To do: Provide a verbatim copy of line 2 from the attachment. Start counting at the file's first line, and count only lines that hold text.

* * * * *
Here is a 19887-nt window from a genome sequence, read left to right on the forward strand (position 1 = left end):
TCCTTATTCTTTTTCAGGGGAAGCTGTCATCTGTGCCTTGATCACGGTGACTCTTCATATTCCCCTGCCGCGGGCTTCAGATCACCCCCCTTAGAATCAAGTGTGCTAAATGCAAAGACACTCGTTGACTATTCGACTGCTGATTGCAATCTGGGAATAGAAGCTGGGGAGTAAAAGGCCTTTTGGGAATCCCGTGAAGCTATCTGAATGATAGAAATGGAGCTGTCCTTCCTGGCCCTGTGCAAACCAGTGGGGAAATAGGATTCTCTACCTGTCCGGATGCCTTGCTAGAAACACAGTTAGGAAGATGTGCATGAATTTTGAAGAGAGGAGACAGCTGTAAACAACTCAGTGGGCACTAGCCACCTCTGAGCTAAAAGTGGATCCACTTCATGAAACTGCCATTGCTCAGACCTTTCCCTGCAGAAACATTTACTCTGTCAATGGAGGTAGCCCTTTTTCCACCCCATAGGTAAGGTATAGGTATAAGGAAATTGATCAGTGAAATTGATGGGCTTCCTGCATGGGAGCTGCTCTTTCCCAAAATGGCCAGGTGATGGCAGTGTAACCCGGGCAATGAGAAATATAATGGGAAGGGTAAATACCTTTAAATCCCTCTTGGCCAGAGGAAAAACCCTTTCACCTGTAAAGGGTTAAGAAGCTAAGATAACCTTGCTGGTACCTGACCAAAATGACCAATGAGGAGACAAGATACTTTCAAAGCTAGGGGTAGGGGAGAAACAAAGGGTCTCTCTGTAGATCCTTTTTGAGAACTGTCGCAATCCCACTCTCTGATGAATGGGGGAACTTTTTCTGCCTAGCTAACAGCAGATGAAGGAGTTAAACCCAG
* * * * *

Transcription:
TCCTTATTCTTTTTCAGGGGAAGCTGTCATCTGTGCCTTGATCACGGTGACTCTTCATATTCCCCTGCCGCGGGCTTCAGATCACCCCCCTTAGAATCAAGTGTGCTAAATGCAAAGACACTCGTTGACTATTCGACTGCTGATTGCAATCTGGGAATAGAAGCTGGGGAGTAAAAGGCCTTTTGGGAATCCCGTGAAGCTATCTGAATGATAGAAATGGAGCTGTCCTTCCTGGCCCTGTGCAAACCAGTGGGGAAATAGGATTCTCTACCTGTCCGGATGCCTTGCTAGAAACACAGTTAGGAAGATGTGCATGAATTTTGAAGAGAGGAGACAGCTGTAAACAACTCAGTGGGCACTAGCCACCTCTGAGCTAAAAGTGGATCCACTTCATGAAACTGCCATTGCTCAGACCTTTCCCTGCAGAAACATTTACTCTGTCAATGGAGGTAGCCCTTTTTCCACCCCATAGGTAAGGTATAGGTATAAGGAAATTGATCAGTGAAATTGATGGGCTTCCTGCATGGGAGCTGCTCTTTCCCAAAATGGCCAGGTGATGGCAGTGTAACCCGGGCAATGAGAAATATAATGGGAAGGGTAAATACCTTTAAATCCCTCTTGGCCAGAGGAAAAACCCTTTCACCTGTAAAGGGTTAAGAAGCTAAGATAACCTTGCTGGTACCTGACCAAAATGACCAATGAGGAGACAAGATACTTTCAAAGCTAGGGGTAGGGGAGAAACAAAGGGTCTCTCTGTAGATCCTTTTTGAGAACTGTCGCAATCCCACTCTCTGATGAATGGGGGAACTTTTTCTGCCTAGCTAACAGCAGATGAAGGAGTTAAACCCAG